As far as we know the car was never finished. And all that is left of it is the finished sectioned hood. How cool would it be if somebody would use the hood, a very rare Bob Sorrell Original crafted item, and recreate the Custom Roadster Bob had in mind building in the 1940’s. And actually finish the car with the use of the original hood. The design is there, there are several photos that can be used as a perfect guide, and which still leave enough interpretation for tome personal touches. Parts from wrecked front and rear ends from the 41 Merc and ’40 Lincoln can be used. It would be an amazing project for sure.

It appears that the photos of the car in progress were taken between 1947 and 1950, judging the license plates on some other cars we can see in the pictures. But we have not been able to find an exact date when Bob actually created his Custom Roadster. Most likely the photos of Bob acting like he is working on the hood were taken in the early to mid 1950’s.

The current owner of the hood and photos send me a few extra snapshots of the Sorrell project for this article. Including this side view which shows that more work had been done, the now is a much raked windshield frame, the cowl has been started, and the front fender wheel openings have been raised. What a fantastic profile, remember that this is the late 1940’s.

The other extra photo shows the rear of the car. And shows how the Lincoln rear panel was sectioned to flow with the rest of the car. The windshield was not yet added in this photo.


The most spectacular photo of the project is this one. Showing Bob Sorrell sitting, day dreaming, in his Custom Roadster. The shape of the Custom Roadster is really amazing, and I really hope that somebody will be interested in recreating this car. It will be so great seeing this one finished. Notice how rough everything still is. The steering wheel in stock position sticks out of the leaned back windshield, the front fender is kept in place with an can, and Bob is sitting on the floor.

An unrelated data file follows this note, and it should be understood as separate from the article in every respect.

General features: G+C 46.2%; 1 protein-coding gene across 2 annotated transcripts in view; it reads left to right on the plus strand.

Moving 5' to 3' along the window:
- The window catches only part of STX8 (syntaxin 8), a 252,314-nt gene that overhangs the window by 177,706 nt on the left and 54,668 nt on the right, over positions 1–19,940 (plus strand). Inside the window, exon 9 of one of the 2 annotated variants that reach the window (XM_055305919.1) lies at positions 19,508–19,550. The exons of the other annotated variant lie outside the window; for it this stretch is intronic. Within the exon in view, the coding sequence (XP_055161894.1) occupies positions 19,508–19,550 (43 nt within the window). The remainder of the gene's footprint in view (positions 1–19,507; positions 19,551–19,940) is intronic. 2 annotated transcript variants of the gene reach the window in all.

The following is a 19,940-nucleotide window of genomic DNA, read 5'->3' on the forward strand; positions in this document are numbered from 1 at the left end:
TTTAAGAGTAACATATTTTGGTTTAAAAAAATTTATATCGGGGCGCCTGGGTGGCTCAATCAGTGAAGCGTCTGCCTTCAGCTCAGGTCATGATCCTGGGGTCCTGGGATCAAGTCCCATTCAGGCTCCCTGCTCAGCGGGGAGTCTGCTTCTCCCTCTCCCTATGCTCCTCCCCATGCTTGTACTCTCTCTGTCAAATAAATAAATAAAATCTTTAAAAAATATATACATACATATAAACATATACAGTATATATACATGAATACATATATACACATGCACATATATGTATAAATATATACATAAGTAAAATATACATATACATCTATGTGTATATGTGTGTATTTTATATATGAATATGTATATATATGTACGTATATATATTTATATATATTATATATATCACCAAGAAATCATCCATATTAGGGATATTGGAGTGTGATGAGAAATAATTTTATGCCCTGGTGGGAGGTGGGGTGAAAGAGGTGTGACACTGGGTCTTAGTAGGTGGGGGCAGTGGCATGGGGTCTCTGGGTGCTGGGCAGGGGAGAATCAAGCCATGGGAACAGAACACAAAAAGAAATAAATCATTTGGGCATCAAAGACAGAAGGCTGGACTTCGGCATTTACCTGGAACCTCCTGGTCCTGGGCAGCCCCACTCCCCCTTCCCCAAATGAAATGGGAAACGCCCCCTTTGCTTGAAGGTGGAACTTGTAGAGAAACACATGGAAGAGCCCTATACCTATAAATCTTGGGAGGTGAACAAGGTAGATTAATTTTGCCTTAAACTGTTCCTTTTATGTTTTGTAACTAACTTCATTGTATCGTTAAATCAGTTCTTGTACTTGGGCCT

Bob Sorrell demonstrating the special tool he constructed. They used the sectioned hood of his Custom Roadster to show how the tool works. Notice that the hood is all finished and in primer.

“welding” underneath the hood made easy with the special Sorrell tool.

The 1955 Car Craft magazine article featuring the special Sorell tool and also showing a photo of the sectioned 41 Mercury hood and the drivers side front fender.

The actual hood that Bob Sorrell sectioned and welded solid in the 1940’s. The hood is together with the progress photos all that is left of the project.

The hood is sectioned a lot.

Underneath look shows Bob Sorrell’s craftsmanship.

Dutch designer/illustrator Ruben Ooms did two quick visualizes on how the finished Bob Sorrel 1941 Mercury Roadster could look like when finished…

(This article is made possible by)



Rik Hoving

Rik is the CCC editor in chief. As a custom car historian he is researching custom car history for many years. In 2004 he started the Custom Car Photo Archive that has become a place of joy for many custom car enthousiasts. Here at CCC Rik will bring you inspiring articles on the history of custom cars and builders. Like a true photo detective he will show us what's going on in all those amazing photos. He will write stories about everything you want to know in the realm of customizing. In daily life Rik is a Graphic Designer. He is married to the CCC webmaster and the father of a 10 year old son (they are both very happy with his excellent cooking skills)